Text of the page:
I’m new to recording myself with a mic. After recording about 30 minutes worth (untouched/no effects) I noticed there is quite a bit of clipping here and there throughout the track. I’m also often getting into that -6dB to -1dB range often.
The following screenshot is pretty characteristic of what the entire track looks like:
What I’m wondering if this looks inherently bad or if it’s salvageable? As I’d hope to not have to record this all over again. For context, this is for a YouTube commentary/analysis kind of video.
I was also wondering how I could best avoid this in the future? I’m using a Blue Yeti and pop-filter. About 5-10cm from my face and have the gain at about 10 o’clock. If the Windows settings matter for the microphone, they are at the default values of 100 volume and “microphone boost” of +20.0dB.
Is it best to just reduce the gain on the microphone itself? Or the distance from my mouth, or the windows settings? I had figured the gain was the safest bet, but was unsure.
If it sounds OK, if you’re not hearing distortion when it’s clipping, I wouldn’t worry about it.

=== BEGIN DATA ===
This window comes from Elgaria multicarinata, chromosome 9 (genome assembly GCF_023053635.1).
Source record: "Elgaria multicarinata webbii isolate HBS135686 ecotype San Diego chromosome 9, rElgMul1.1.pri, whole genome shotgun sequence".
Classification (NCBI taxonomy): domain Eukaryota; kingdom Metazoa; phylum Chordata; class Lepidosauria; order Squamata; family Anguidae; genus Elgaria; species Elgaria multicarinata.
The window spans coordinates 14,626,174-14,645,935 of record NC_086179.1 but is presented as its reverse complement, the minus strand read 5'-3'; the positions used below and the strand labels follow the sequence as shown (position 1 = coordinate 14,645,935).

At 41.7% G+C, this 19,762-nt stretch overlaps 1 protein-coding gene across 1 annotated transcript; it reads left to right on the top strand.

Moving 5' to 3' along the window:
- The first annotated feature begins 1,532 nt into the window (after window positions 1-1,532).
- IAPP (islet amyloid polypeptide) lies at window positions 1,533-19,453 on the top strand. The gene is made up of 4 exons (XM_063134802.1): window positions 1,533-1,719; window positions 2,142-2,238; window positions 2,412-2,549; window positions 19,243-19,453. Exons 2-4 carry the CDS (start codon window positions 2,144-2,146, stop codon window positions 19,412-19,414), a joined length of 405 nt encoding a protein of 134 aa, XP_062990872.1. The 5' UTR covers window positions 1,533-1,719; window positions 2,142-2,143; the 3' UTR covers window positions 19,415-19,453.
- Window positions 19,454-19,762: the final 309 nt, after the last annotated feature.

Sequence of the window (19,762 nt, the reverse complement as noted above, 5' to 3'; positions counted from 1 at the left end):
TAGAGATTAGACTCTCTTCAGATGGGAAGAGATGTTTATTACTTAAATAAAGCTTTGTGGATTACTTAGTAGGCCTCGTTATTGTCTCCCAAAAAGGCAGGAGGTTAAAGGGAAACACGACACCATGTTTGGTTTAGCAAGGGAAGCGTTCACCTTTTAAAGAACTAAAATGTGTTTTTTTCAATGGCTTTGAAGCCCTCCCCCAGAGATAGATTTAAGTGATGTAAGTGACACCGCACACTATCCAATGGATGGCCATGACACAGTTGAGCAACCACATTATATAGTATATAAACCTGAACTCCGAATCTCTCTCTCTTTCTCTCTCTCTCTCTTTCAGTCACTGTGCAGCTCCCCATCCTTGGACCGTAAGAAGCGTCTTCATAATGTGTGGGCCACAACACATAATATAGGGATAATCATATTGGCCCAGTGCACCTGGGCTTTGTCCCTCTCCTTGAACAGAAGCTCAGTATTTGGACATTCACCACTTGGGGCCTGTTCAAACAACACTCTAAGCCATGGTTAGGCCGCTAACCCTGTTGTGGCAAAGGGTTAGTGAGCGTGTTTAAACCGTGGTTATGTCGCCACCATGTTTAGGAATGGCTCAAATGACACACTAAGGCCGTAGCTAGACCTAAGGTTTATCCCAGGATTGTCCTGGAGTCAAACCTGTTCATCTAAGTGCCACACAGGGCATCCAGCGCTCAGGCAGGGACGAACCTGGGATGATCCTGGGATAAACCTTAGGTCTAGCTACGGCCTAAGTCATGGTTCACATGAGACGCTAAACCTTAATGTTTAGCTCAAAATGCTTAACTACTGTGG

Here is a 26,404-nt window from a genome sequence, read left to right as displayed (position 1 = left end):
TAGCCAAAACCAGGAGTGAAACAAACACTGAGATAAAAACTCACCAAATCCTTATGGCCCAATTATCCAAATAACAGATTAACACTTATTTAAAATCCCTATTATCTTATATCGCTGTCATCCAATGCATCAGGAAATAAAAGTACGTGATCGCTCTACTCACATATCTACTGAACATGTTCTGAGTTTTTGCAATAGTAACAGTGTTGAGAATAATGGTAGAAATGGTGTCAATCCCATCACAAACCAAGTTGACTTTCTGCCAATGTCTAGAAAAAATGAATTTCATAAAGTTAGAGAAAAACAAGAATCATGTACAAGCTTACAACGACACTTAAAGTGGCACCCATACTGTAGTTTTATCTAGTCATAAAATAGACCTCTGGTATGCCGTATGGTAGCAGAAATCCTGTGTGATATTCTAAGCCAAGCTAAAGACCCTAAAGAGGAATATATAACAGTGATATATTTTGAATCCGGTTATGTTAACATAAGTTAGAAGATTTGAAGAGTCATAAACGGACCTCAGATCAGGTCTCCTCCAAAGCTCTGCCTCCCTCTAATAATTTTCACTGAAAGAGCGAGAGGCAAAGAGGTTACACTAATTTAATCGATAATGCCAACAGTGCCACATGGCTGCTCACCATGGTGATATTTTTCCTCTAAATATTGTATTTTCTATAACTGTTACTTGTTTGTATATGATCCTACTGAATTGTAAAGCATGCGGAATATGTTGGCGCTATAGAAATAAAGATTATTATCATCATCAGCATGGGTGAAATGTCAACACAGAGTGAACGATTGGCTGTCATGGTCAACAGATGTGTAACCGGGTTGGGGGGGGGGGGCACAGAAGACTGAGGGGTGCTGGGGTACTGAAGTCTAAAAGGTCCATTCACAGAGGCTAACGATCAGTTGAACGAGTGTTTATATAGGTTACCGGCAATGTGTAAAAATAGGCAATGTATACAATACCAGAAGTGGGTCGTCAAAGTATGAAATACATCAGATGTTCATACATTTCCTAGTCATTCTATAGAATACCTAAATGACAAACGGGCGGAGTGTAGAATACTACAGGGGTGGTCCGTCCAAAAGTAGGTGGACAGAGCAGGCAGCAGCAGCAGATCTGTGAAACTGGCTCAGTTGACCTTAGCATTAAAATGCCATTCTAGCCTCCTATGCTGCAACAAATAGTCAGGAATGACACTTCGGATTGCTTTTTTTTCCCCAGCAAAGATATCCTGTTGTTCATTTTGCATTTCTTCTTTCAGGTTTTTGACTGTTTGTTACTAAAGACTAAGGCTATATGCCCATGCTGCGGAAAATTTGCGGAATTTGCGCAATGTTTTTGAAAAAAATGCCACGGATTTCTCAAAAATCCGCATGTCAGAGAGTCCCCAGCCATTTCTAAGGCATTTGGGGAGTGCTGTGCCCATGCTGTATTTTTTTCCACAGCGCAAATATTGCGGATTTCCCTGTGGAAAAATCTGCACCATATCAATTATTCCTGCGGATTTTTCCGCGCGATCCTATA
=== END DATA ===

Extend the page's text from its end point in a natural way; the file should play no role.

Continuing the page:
You should try to avoid clipping but it doesn’t look that bad to me.
Lower levels are OK. And you SHOULD record lower if you are getting clipping. Generally, you want a good strong acoustic level into the microphone (and if you are using an interface with a separate microphone it’s good to have a strong electrical signal). But then you can turn-down the knob for a lower level into the analog-to-digital converter so the digital doesn’t clip.
You should adjust the microphone itself. The knob on the mic adjusts/attenuates the analog signal and that’s what you want. You are lowering the analog level, only to boost it digitally. “Microphone Boost” is no different from recording lower and boosting later with Audacity, except if you do it in Audacity it’s easier to avoid clipping.
View > Show Clipping will put thin red bars in the performance everywhere that the waves get too close to clipping damage. Clipping represents places where the sound system stopped following the performance, so any clipping is to be avoided.
A rough gauge of spacing is one Hawaiian Shaka…
Microphone spacing will give you theatrical changes, not just volume. I once played two different people by darting in and out of the microphone.
You can tune these affects by listening to yourself on your live headphones. You are listening on headphones, right?